The difference between cost and value.

Jun 30, 2012
Country flag
I am 81. What I value most in life is a happy life experience. How much are you prepared to pay for one ? To me a Norton Commando is a thing of delight. It actually has a soul. When you asre you are in your mothers' wombs, you usually feel safe and you can hear their heart-beats. Norton Commandos also produce a beat. I think I would like to own an old Commando, but I do not know about the 961, if it has the 270 degree crank. It might be as soul-less as a Japanese bike.
If you listen to a Commando when it is revving at 7000 RPM, the note it emits is a 'D' in the music scale. At low revs, it delivers the heart beat. If you know what cycles per second a 'D' is you can calculate the maximum lengths for the bits of the exhaust system How do you do that for a 961 ?
I just take life as it comes, I live a simple life, own everything take the good with the bad, but owning my Norton 850 for over 46 years now has got me through life, through the good times as well the bad times, but the way I wanted back in the early 80s by my own hands, was the first bike I ever built at a young age, I was only 17 when I bought the 850 Commando new and building it into the Featherbed in my early 20s, before the internet and all.

I must have done something right as it's still going as strong as ever with many modern upgrades in the last 15 years, but the motor is still built the same as it was in 82 with just a few slight upgrades.

Having a exhaust system made for the Featherbed frame and running open mufflers with just enough baffle for that important back pressure that puts out a great sound quiet when riding around, but open it up and with the work that has been done to my motor it's a sound that can't be beaten and one of the reasons I have kept it for so long.
As for the new Norton's they are way out of my price range but I am happy for the Norton I have +I have a 650 Manxman project to get back into and now my 1200 Thruxton has take over everyday riding from my Norton, but the thrill I get every time i jump on my hotrod Norton, kick it to life and take it out always put a big smile on my dial and keeps me sane, nothing better than the lovely note from the exhaust and tapping noise from the head, as sound to my ears.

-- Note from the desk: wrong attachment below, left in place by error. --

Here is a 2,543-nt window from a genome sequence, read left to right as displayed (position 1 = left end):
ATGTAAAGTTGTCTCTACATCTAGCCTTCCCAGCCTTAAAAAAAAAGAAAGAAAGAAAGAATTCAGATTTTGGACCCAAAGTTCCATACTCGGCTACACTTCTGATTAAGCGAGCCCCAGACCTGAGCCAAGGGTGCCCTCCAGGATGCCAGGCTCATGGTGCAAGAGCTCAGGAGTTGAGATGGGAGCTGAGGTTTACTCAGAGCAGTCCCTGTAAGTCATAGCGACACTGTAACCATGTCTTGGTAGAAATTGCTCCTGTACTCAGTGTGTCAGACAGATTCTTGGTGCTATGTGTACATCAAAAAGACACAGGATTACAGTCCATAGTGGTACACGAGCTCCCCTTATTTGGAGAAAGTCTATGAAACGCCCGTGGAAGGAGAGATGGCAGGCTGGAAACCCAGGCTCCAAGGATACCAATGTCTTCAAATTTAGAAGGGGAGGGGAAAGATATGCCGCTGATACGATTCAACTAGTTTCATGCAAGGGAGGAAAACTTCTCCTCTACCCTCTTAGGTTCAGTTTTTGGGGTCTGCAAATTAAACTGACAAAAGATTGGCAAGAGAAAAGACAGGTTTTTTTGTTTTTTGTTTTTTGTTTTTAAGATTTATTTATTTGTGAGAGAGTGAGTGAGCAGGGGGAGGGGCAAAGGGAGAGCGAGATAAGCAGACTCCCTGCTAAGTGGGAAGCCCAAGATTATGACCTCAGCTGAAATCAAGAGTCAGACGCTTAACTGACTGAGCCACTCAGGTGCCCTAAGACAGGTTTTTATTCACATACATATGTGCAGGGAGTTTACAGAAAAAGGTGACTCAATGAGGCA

Not only the sound but getting the thumbs up from everyone who see me on the road or park up anywhere, it always draws a crowd where ever I park up even when it's showing its age of being ridden for over 46 years and 40 year in the Featherbed frame, my youngest daughter will get all my bikes when it's time to leave this world, but while here it will always be with me, it keeps me young and healthy, at 64 years old I still have many road miles ahead of me. Ashley
BOTH , actually .

The difference between cost and value.
One of my friends was an ex-pat Brit who use to race a garden gate International in the UK in the 1950s. I was talking to him just before he died. We agreed that we have probably lived through times which we as good as they are ever going to be. What you guys probably do not know, is there probably won't be as much opportunity for personal development and risk-tasking in the future. At least that is what current trends seem to indicate. Everything now is more about money than it ever was. I lived with the belief that some things are worth doing simply because they are good things to do.
I am funny - I only ever applied for jobs which I really wanted to dp - and because I was usually studying part-time, I usually got every job I applied for. Some people are money=-motivated, do comparisons, and have goals in life. My main goal in life is to enjoy living. Worry kills enjoyment.